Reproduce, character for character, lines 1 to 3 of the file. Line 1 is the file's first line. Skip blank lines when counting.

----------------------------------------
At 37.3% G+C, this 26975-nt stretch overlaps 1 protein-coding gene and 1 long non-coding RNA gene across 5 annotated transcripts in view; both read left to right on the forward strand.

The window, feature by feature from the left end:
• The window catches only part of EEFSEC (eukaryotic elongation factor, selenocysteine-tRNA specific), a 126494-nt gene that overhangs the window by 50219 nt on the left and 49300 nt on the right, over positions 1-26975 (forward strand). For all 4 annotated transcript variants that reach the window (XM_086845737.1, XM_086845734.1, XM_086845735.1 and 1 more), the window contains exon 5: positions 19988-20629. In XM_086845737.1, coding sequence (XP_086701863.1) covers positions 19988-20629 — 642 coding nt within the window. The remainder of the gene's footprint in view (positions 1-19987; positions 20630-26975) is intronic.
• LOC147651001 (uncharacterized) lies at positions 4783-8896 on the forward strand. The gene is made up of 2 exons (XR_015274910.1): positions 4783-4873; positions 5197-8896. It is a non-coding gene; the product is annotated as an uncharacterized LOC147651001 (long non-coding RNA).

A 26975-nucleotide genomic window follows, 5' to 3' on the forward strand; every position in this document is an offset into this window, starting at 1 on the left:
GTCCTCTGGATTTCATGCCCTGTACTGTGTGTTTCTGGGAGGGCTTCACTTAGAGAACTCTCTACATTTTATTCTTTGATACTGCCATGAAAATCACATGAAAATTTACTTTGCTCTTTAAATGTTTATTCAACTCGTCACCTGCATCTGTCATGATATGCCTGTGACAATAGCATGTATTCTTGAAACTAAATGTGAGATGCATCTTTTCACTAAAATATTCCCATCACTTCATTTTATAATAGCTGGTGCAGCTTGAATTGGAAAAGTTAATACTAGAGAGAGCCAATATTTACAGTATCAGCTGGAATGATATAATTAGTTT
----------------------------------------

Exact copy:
At 37.3% G+C, this 26975-nt stretch overlaps 1 protein-coding gene and 1 long non-coding RNA gene across 5 annotated transcripts in view; both read left to right on the forward strand.

The window, feature by feature from the left end:
• The window catches only part of EEFSEC (eukaryotic elongation factor, selenocysteine-tRNA specific), a 126494-nt gene that overhangs the window by 50219 nt on the left and 49300 nt on the right, over positions 1-26975 (forward strand). For all 4 annotated transcript variants that reach the window (XM_086845737.1, XM_086845734.1, XM_086845735.1 and 1 more), the window contains exon 5: positions 19988-20629. In XM_086845737.1, coding sequence (XP_086701863.1) covers positions 19988-20629 — 642 coding nt within the window. The remainder of the gene's footprint in view (positions 1-19987; positions 20630-26975) is intronic.